At Mayflower, we have a creative history curriculum designed to engage children’s interest and bring the past to life. Learning is hands on and practical, whether we’re visiting the Tower of London, examining Stone Age artefacts or trying out crafts from Shang Dynasty China. Our wide range of history topics cover local history, British history and the history of the wider world.
We focus on three key historical skills, which children develop and refine in their time at Mayflower. These skills are: chronology, historical enquiry, and knowledge.
Chronology is all about ordering events and periods of history. In Early Years and Key Stage One, children build an understanding of their place in history by creating family trees and personal time lines, before looking at the chronology of key events and the lives of important people. In Key Stage Two, children develop an understanding of different historical periods and the order in which they happened. By the end of Year 6, children are familiar with the chronology of British History and how this relates to events in the wider world.
Historical enquiry is all about using different sources to help ask and answer questions about the past. From Key Stage One, children start using artefacts, historical sites, photographs, images and some written sources to find out about people and events in history. In Key Stage Two, children use these sources to justify their ideas about the past, and by the end of Year 6 they can look at both sides of an argument and consider which sources of information are most reliable.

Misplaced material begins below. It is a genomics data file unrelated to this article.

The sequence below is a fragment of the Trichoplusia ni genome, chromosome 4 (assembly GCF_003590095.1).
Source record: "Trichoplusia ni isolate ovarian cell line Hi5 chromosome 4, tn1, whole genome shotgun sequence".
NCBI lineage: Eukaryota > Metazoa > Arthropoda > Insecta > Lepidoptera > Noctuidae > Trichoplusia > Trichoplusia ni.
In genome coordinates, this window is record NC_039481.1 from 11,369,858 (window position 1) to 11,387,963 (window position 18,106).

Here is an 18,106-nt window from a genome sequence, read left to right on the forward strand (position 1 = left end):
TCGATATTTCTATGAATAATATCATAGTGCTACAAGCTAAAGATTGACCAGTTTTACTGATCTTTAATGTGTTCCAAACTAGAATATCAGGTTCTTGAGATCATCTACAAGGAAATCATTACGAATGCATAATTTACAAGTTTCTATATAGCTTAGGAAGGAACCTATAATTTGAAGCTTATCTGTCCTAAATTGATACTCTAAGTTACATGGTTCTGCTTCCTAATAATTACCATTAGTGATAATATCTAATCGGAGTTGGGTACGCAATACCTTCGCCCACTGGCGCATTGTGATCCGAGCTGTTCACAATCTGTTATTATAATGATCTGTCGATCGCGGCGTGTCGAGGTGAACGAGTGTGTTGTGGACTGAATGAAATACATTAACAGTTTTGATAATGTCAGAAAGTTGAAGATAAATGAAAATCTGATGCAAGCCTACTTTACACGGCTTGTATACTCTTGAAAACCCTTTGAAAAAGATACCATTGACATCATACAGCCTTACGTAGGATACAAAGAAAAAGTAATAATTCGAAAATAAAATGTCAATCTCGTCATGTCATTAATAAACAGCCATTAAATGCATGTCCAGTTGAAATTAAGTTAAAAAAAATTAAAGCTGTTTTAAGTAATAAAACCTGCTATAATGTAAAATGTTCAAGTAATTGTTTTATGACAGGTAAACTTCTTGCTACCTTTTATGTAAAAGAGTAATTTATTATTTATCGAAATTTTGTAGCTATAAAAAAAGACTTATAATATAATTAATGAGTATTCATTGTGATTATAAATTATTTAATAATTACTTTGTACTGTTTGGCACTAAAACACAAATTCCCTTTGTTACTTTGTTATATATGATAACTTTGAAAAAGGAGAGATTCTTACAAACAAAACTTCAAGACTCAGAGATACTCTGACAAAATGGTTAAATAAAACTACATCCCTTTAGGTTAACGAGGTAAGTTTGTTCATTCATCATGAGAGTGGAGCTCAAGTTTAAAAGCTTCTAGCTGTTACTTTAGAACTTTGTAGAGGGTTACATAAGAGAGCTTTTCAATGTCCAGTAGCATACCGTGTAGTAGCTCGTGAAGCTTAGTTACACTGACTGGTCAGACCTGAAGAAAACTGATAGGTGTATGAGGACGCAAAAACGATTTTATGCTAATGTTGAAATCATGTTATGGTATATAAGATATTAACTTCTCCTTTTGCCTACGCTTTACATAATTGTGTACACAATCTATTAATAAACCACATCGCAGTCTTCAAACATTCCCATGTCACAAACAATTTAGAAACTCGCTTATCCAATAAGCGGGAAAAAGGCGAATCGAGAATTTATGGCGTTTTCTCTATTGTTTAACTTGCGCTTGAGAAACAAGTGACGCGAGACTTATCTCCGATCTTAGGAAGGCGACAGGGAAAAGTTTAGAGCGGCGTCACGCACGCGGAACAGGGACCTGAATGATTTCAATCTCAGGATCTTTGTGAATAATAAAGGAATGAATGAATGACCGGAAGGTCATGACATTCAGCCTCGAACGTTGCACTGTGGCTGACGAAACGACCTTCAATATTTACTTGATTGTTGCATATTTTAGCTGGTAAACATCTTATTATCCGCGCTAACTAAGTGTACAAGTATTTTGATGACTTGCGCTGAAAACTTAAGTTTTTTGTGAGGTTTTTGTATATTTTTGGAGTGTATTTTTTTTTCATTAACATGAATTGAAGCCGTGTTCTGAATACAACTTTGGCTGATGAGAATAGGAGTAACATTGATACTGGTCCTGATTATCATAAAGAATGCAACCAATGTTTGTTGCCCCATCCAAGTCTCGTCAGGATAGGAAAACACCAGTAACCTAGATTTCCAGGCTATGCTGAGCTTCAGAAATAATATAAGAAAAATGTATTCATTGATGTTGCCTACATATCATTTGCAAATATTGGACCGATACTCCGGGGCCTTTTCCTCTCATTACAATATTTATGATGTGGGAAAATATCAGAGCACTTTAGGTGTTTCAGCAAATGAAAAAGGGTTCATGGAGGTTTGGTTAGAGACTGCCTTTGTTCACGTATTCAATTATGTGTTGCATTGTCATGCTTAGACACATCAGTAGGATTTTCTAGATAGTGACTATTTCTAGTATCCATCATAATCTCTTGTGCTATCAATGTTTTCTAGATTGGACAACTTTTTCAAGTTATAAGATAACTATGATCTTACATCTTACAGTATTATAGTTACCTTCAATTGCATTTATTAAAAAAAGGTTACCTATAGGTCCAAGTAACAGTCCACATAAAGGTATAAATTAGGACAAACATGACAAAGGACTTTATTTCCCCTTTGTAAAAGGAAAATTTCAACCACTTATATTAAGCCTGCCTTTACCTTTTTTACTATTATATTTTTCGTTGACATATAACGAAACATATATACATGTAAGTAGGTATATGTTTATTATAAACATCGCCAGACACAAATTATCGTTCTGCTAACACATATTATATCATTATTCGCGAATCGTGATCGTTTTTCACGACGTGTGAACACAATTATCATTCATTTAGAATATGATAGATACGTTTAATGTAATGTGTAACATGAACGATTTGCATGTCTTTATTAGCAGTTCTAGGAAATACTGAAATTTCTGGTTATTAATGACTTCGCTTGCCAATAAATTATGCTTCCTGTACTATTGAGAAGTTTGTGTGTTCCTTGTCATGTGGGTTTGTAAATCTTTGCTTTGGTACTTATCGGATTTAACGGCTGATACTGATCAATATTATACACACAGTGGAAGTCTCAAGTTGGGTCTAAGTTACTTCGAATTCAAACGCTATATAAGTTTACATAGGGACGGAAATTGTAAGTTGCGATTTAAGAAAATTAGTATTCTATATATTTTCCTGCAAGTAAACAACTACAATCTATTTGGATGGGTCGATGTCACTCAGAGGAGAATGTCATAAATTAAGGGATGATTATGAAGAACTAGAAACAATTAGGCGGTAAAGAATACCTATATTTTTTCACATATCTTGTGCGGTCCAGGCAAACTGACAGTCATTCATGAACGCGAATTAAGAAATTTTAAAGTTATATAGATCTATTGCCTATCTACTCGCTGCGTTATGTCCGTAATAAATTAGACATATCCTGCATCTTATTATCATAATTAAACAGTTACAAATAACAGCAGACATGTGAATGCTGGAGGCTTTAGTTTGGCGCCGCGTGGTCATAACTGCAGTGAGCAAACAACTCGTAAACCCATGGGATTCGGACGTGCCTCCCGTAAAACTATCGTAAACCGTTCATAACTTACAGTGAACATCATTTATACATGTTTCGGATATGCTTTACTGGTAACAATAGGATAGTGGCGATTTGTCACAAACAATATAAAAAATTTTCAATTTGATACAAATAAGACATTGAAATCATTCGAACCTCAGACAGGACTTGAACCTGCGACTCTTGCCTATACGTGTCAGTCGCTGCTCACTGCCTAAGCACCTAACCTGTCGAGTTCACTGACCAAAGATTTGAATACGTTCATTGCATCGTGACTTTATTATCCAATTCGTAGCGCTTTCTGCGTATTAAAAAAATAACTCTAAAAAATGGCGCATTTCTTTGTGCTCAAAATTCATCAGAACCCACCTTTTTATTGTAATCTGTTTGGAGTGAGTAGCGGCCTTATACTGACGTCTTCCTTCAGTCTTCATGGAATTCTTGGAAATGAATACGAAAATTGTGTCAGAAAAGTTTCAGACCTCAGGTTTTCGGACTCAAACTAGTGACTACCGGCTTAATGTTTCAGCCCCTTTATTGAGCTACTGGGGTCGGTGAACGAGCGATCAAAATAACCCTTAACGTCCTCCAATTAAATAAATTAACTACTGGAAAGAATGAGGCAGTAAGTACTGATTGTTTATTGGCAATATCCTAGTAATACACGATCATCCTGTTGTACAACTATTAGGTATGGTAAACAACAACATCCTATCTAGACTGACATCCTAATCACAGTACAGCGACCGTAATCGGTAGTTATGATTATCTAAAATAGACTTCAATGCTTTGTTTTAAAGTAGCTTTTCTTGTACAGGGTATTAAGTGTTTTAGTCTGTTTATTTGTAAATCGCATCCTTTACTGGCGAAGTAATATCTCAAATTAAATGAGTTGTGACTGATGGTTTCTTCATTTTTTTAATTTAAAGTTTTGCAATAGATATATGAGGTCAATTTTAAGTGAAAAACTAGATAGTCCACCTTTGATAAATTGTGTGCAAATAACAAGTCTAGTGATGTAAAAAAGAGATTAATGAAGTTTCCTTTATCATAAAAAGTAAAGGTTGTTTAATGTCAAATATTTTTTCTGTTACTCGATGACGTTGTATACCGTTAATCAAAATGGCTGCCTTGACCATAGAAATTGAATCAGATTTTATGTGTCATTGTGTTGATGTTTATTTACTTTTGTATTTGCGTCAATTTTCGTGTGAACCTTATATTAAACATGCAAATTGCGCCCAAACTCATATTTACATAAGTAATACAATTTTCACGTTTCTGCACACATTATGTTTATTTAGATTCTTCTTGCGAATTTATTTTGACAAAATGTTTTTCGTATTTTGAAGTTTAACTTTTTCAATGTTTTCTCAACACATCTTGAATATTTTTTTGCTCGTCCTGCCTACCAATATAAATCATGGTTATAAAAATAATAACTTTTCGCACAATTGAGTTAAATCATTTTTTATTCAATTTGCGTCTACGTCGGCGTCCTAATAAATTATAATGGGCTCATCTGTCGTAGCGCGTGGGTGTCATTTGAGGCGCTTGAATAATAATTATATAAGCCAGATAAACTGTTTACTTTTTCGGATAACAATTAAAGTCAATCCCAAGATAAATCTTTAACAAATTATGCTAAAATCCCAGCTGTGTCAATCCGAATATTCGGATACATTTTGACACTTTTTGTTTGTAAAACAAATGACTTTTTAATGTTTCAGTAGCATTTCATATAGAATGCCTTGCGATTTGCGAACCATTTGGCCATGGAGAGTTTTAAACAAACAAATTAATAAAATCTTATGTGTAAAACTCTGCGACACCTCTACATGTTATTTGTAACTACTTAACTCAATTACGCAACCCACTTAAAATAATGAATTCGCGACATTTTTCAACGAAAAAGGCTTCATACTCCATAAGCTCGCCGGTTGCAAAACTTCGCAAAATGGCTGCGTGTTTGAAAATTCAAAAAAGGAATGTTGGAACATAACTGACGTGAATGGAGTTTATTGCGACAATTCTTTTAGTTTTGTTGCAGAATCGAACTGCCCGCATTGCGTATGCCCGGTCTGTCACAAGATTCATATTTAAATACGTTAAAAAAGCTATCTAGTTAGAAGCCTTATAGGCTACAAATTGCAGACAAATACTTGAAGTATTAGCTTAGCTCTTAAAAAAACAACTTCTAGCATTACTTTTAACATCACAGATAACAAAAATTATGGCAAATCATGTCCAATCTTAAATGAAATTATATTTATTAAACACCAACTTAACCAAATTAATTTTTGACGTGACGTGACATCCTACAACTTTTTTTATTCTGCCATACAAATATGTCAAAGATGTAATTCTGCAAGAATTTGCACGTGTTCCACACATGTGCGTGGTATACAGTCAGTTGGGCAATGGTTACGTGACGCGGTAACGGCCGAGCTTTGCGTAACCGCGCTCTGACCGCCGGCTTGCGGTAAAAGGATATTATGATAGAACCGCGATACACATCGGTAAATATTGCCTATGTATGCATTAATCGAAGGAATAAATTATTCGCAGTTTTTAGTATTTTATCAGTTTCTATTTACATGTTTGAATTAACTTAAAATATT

Knowledge is all about learning and retaining facts, and using this information to analyse the past. In Key Stage One, children learn key facts about people and events, which they use to compare the lives of historical figures and think about why events are important. In Key Stage Two, children build up a bank of knowledge about different periods in British and world history. They use this knowledge to think about change, cause, similarity and difference, and significance – both within each period, and making comparisons with topics they have covered previously.